Recovery is key

Posted: May 22, 2020 in Uncategorized
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A lot of athletes try to follow the latest and greatest that they see online or on media. Problem is some of these authors are let’s say…. chemically enhanced and can recover with the best of them. Some athletes jump on their routine and make great gains. Others gain for a bit then plateau quickly since they can’t recover. Others get instant tendinitis or other problems because they are doing 5 times as much work as their genetics will tolerate. There really truly is no one right way to train for a specific goal. Some generalities exist with rep ranges and rest periods and such like sets of 15-25 will certainly get you more enduring but nor truly stronger.

Does speed and sprint work factor as one of your “leg days” ? If it doesn’t it should. Watch your gains increase.

The simplest most overlooked way to get stronger for most athletes is simple linear periodization. I know many athletes who spend 8 months in the weight room and then tell me they did not get any stronger. Start keeping records now. Work harder, not longer. Try overtraining every 3rd or 4th week of a 4-5 week strength cycle, then backing off the following week. Keep your total work volume low, intensity of effort high, eat well, sleep much and gain. You need to be concerned with when and how much weight you add to the bar, not how long you are in the weight room.

Most individuals need to be concerned with how and when to add weight and how much effort is to be put forth at each training session. An effective training cycle allows trainees to make continual progress in size and strength cycle after cycle. Sticking points can be avoided by focusing on how the body adapts to training stresses and rolling with your body’s unique recovery ability as opposed to fighting against it with no results forthcoming.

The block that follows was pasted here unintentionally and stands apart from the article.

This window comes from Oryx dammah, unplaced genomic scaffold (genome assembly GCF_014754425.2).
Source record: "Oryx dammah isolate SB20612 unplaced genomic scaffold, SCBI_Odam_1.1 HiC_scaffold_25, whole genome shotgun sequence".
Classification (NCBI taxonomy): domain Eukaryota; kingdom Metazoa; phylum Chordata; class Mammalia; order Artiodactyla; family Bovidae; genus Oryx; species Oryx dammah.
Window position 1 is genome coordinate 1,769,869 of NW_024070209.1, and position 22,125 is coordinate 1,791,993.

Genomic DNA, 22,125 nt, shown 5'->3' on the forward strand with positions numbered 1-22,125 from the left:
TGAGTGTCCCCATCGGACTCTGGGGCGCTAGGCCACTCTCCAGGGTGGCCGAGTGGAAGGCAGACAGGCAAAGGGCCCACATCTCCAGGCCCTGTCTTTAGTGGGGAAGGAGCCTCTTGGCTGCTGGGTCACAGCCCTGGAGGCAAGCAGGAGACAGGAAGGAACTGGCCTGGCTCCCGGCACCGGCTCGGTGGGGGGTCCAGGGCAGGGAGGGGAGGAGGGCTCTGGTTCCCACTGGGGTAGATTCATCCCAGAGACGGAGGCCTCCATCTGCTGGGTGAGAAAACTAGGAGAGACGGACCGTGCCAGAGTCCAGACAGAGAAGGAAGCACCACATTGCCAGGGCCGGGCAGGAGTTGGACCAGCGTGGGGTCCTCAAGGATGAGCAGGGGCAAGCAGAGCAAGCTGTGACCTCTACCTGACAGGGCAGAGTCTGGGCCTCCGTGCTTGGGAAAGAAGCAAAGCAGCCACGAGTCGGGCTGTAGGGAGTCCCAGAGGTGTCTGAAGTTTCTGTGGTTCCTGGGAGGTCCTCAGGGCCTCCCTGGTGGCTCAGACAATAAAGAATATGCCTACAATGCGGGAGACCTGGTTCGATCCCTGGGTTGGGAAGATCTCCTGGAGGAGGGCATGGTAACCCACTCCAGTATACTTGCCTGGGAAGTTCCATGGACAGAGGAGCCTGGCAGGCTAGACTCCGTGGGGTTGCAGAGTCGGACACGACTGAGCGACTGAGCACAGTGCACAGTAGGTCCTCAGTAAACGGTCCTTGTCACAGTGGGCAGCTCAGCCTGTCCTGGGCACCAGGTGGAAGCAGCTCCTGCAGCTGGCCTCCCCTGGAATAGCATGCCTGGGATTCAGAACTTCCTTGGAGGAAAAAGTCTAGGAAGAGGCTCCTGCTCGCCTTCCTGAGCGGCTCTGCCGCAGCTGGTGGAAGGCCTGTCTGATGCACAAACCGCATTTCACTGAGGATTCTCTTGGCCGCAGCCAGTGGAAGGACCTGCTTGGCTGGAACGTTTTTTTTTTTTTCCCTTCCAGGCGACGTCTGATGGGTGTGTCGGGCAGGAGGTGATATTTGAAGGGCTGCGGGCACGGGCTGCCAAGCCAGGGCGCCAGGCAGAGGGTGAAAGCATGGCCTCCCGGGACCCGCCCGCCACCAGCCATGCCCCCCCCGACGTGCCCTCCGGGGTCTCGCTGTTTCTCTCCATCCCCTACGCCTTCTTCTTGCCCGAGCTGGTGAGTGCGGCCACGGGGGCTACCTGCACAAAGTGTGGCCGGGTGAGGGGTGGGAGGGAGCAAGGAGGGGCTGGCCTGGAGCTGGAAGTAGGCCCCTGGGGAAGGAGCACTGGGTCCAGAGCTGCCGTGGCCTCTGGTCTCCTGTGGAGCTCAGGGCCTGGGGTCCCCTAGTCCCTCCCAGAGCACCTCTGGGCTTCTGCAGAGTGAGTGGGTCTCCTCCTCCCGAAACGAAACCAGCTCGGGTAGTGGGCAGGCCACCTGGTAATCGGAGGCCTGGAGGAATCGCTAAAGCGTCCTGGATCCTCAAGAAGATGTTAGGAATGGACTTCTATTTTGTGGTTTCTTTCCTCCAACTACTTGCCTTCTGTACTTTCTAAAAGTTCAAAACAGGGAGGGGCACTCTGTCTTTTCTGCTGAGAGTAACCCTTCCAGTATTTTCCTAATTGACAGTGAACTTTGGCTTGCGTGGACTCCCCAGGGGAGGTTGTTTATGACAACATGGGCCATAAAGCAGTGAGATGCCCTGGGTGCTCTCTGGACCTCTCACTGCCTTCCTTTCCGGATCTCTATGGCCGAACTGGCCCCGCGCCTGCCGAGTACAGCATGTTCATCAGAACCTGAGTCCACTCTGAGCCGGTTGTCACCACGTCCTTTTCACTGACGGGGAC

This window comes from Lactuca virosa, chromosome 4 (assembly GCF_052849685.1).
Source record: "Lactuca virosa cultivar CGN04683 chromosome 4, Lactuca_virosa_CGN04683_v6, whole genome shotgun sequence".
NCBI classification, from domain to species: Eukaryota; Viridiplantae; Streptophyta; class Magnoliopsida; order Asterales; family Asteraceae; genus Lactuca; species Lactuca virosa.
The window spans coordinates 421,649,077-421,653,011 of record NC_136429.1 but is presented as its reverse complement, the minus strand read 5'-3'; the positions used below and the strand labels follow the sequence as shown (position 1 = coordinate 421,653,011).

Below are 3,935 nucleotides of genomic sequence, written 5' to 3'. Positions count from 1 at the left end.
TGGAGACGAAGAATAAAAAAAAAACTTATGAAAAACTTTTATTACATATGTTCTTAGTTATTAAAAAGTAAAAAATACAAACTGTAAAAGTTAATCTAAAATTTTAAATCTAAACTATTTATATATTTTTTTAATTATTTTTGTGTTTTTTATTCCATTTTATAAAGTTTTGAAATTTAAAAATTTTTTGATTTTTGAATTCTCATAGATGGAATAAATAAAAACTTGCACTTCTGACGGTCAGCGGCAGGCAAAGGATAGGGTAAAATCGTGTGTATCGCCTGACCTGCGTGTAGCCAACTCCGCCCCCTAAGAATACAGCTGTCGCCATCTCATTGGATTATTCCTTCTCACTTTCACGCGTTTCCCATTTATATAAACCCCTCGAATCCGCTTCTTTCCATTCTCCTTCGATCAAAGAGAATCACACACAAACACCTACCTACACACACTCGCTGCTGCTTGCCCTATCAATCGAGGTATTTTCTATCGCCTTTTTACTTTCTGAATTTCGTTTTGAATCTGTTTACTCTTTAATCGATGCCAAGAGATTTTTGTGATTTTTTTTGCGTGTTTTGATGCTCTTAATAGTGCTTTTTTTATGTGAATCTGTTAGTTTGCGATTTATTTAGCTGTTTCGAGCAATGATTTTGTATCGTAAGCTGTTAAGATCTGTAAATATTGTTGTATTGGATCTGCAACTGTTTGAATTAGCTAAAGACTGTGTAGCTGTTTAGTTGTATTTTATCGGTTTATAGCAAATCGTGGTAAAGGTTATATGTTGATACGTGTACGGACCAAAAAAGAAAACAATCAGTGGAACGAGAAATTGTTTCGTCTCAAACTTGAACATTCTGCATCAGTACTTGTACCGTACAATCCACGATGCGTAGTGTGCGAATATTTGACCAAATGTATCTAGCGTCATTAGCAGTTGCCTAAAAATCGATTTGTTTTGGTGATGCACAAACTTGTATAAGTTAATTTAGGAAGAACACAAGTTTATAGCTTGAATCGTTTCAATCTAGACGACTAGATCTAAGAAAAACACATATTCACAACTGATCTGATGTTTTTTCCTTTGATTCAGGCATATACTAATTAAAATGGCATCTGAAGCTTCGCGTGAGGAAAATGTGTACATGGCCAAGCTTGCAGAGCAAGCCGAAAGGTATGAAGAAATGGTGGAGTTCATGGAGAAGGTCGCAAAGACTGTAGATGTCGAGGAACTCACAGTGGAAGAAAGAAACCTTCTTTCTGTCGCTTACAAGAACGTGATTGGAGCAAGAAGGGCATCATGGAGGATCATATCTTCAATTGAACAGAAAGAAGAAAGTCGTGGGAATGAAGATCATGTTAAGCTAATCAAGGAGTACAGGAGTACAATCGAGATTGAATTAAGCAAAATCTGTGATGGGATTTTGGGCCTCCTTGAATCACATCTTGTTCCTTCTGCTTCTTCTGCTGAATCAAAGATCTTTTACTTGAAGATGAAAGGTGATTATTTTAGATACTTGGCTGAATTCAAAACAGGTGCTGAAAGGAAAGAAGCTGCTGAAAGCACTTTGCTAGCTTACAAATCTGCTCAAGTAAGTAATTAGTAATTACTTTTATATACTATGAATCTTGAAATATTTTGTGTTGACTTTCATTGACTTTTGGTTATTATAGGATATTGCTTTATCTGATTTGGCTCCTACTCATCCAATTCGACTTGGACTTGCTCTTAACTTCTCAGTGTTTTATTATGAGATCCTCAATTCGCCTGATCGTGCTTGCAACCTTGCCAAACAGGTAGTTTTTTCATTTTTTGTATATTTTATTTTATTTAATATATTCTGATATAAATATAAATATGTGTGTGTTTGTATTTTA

In addition, add small increments of weight for several reasons. First, it is manageable psychologically. The second reason is physiological. We do not want to exceed  ability to adapt to training stress. The first 6 to 8 weeks of a training cycle involves strength gains that are largely neural. The nervous system increases the efficiency of the available muscle fibers that you already have. Additional muscle is not developed until after this period. If weight is added too quickly before exiting the neurological learning period, a premature plateau is reached before experiencing muscle gain.
Another reason for micro loading is to ensure supercompensation. If you are pushing 100 pounds for 8 repetitions with maximum effort, your body rewards you with fiber and neural adaptations to handle maybe 102 pounds. This is a guess. The following week you choose 101 pounds. The reward gets you to 103 pounds. You have a strength cushion of about 2 pounds since you allowed your body time to adapt to the weight.
In contrast, let’s say you added 5 pounds the first week. You would not be able to handle this for 8 reps and the supercompensation effect as well as the mental aspect of training and gaining would be reduced. If this is continued for a long period, a plateau is a sure bet.
In closing, the success of any program is limited to the body’s recovery ability. This notion should be at the core of any strength and conditioning training program.

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